Grant Crilly, cofounder and head chef of the Seattle-based online cooking school ChefSteps, created this recipe for us. It's a terrific introduction to the usefulness of sous vide cooking at home: The meat won't overcook, even if you overshoot your timer by hours, because it's held at a precise temperature in a gentle water bath. The other brilliant thing about cooking meat sous vide: It transforms tough, cheap cuts into tender deliciousness. Here Crilly did just that, taking a chuck roast and endowing it with the tenderness and flavor of prime rib, but for half the price of prime.
You can also serve the cooked chuck on its own, as a roast: Pat it dry, brown it again in a 450° oven for 15 minutes, then slice. Or as steaks: slice thick, then grill on a hot grill until crusty. And leftover beef bourguignon makes an excellent breakfast hash.
1 4-lb. chuck roast*, trussed
Kosher salt and freshly ground pepper
2 tablespoons avocado or canola oil
10 to 12 sprigs fresh thyme
5 large unpeeled garlic cloves, crushed
1/4 cup unsalted butter
3 to 4 tbsp. extra-virgin olive oil
FOR VEGETABLES AND SAUCE
1 large sweet onion
1 bunch medium carrots (12 oz.)
3/4 pound medium cremini mushrooms
1/2 bunch fresh chives
12 sprigs flat-leaf parsley
2 tablespoons extra-virgin olive oil
1 1/4 cups dry red wine
5 sprigs fresh thyme
Freshly ground pepper
2 (1.5 oz.) pkg. low-sodium beef demi-glace, preferably More Than Gourmet
1 envelope (1/4 oz.) unflavored gelatin, optional
1/4 cup unsalted butter
1/2 pound rindless slab bacon, cut into 1/2-in. cubes; or thick-sliced bacon cut into 1/2-in.-wide pieces
How to Make It
Cook roast: Pat dry, then season generously with salt and pepper. "The bigger the piece of meat, the harder it is to overseason, so go crazy on the salt and pepper." Heat a large cast-iron skillet or dutch oven over medium-high heat. Swirl in oil and sear roast, turning every few minutes, until evenly browned all over, about 15 minutes. Transfer to a plate. Add thyme, garlic, and butter to pot and cook, stirring occasionally, until butter foams up and garlic is lightly toasted, about 2 minutes. Pour seasonings over roast. "This gives the butter a chance to cool before it goes with the roast into the bag. Otherwise it'll melt the bag."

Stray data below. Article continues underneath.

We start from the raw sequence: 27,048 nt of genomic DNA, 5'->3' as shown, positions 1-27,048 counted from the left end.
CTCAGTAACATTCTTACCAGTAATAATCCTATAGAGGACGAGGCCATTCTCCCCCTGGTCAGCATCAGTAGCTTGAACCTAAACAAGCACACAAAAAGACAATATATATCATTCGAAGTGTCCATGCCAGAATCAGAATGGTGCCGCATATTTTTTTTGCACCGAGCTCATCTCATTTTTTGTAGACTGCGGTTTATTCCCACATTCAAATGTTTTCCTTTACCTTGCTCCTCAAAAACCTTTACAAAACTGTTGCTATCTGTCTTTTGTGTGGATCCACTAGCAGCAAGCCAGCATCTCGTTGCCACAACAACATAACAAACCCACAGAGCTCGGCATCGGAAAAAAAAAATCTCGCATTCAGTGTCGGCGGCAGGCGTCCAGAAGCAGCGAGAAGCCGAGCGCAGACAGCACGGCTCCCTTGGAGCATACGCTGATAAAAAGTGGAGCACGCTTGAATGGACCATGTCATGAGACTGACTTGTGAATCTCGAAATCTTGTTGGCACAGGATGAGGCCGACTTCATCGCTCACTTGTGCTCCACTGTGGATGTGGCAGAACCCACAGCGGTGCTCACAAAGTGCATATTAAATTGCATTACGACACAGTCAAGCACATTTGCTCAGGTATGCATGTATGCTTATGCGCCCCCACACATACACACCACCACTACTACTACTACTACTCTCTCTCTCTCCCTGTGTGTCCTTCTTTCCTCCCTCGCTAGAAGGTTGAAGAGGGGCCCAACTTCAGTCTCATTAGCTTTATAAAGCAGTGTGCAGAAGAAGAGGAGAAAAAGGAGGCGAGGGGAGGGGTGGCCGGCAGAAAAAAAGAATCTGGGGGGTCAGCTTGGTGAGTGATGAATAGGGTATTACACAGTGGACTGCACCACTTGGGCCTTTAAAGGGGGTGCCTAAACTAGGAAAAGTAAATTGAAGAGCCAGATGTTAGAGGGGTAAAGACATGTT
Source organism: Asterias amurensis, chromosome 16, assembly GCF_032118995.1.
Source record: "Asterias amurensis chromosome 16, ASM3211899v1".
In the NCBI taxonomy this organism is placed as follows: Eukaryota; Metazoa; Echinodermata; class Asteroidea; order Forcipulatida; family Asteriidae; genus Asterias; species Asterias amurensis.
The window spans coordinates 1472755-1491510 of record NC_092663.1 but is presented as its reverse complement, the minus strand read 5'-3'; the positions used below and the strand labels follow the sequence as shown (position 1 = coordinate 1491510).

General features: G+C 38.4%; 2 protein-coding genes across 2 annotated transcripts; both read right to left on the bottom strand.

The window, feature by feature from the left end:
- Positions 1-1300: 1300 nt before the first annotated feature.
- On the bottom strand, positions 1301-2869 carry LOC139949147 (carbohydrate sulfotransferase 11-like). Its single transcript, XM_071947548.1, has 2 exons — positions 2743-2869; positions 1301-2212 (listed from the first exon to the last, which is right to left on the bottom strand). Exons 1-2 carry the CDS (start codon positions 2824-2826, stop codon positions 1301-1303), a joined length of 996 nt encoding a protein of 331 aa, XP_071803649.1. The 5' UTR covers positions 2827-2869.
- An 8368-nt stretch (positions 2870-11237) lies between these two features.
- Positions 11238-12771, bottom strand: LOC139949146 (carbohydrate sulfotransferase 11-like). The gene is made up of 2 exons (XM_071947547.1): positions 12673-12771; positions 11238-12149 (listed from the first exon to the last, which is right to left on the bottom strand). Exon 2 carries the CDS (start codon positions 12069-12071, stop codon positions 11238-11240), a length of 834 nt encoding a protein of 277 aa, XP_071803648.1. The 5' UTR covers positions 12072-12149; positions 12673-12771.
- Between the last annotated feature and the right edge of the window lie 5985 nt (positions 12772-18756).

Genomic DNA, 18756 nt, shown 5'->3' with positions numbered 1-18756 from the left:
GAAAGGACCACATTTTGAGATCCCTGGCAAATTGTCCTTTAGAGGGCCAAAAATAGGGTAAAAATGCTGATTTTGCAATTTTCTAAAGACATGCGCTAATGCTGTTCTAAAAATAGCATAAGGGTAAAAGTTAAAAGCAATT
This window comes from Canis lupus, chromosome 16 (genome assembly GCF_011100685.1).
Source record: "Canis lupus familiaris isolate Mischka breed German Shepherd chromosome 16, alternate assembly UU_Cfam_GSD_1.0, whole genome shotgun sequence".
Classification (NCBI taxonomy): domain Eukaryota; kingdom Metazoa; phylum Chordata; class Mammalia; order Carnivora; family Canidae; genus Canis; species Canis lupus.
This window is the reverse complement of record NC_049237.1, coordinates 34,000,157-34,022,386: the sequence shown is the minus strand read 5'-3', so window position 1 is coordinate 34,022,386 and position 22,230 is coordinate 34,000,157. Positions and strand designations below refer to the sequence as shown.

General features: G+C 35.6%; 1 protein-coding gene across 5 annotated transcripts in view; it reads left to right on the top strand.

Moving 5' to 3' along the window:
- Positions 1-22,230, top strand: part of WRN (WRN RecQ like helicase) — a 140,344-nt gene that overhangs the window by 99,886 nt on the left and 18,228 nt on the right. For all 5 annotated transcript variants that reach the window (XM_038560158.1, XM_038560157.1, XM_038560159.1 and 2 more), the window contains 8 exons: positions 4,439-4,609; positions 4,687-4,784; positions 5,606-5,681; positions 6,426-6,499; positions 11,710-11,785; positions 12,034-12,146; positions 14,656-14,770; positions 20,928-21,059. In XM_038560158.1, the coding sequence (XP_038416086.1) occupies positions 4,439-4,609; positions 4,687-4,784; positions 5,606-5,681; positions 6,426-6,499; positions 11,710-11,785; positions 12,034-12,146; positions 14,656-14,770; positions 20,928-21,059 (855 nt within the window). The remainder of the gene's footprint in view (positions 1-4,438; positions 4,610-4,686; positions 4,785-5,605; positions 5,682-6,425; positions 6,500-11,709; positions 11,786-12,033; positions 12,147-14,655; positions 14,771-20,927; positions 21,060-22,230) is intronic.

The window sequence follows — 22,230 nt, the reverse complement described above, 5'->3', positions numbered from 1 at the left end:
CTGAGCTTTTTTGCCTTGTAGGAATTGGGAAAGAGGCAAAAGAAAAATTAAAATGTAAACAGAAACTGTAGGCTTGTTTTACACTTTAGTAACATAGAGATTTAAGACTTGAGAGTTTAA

Meanwhile, using a sous vide circulator and following its instructions, heat a large pot of water to 133° for medium-rare with a tender, steaklike texture. Set the time for anywhere from 18 to 24 hours. "Once the meat is done, it holds for a remarkable length of time without compromising the results."
Add meat and seasonings to a 2-gallon resealable plastic freezer bag. "Use a brand name like Ziploc or Glad, and use the heavy-duty freezer type. They're 100 percent polyethelene and totally inert--no funny chemicals." Fold top into a cuff--"it keeps the seal cleaner." Lower bag into water, opened, just until meat is submerged but opening is above water. If bag floats, drizzle in a few tablespoons of olive oil. "It'll expel the air trapped in the herbs, and that helps the meat sink." Seal bag and clip to side of pot with a clothespin. Cook meat sous vide overnight at your chosen temperature and time. If cooking at the higher temperature, loosely cover pot with plastic wrap to keep water from evaporating.
Make sauce: Peel onion and carrots. Put peels in a wide medium pot, then dice onion and carrots into 1/2-in. cubes. Stem mushrooms (add stems to pot) and cut into quarters. Mince chives and chop parsley (add stems to pot), then put on a plate and cover with a damp paper towel.
Add 2 tbsp. oil to sauce pot. Cook peelings over medium-high heat until softened, stirring often, 5 to 10 minutes. Lift bag out of sous vide pot and, keeping roast in bag, carefully pour juices and seasonings into sauce pot; return roast in bag to water to keep warm. Cook peelings, stirring occasionally to scrape up browned bits, until juices evaporate, about 20 minutes. "You want to reduce the juices until they start to fry. Then you're browning the proteins and really making flavor. Also, it makes a clean, glossy sauce." Add wine, thyme, and some pepper and cook until reduced to 1/4 cup, about 15 minutes.
Strain sauce into a bowl and discard trimmings. Pour sauce back into pot and add demi-glace and 1 1/4 cups water. "The demi-glace adds texture and umami, and also makes more sauce." Bring to a boil, whisking to dissolve. If you want to use gelatin for a classic, stick-to-your-lips texture, spoon a few tablespoons of sauce into a small bowl, sprinkle in gelatin, and stir to dissolve; then stir back into sauce. Season with salt to taste and stir in 2 tbsp. butter. Cover and keep warm over very low heat.
Cook vegetables: Add bacon to a large, deep frying pan and cook over medium heat until it begins to brown. Add carrots, a pinch of salt, and about 2 tbsp. water "so they don't scorch. I'm going for fresh, sweet, slightly crunchy steamed vegetables rather than browned ones, because the meat and sauce are so rich." Cover and cook over medium-high heat until lid is hot to the touch, which means the food is steaming; then cook until carrots are just tender, about 2 minutes more. Add onions, cover again, and cook until barely softened, about 1 minute. Add mushrooms and remaining 2 tbsp. butter, cover, and remove from heat (they'll keep cooking off the heat).
To serve: Remove chuck roast from bag, set on a cutting board, and snip off twine with scissors. Sprinkle half of minced herbs on board and roll roast in herbs to cover evenly. Cut roast into 1/2-in.-thick "steaks."
Sprinkle remaining herbs into vegetables along with a small splash of oil and salt and pepper to taste. Mix gently, then spoon a portion into each of 4 to 6 wide shallow bowls. Set a steak in each and serve with sauce on the side.
*Try to get a roast from the rib end of a full chuck roast--it will be more tender. You can have this cut at a meat counter.
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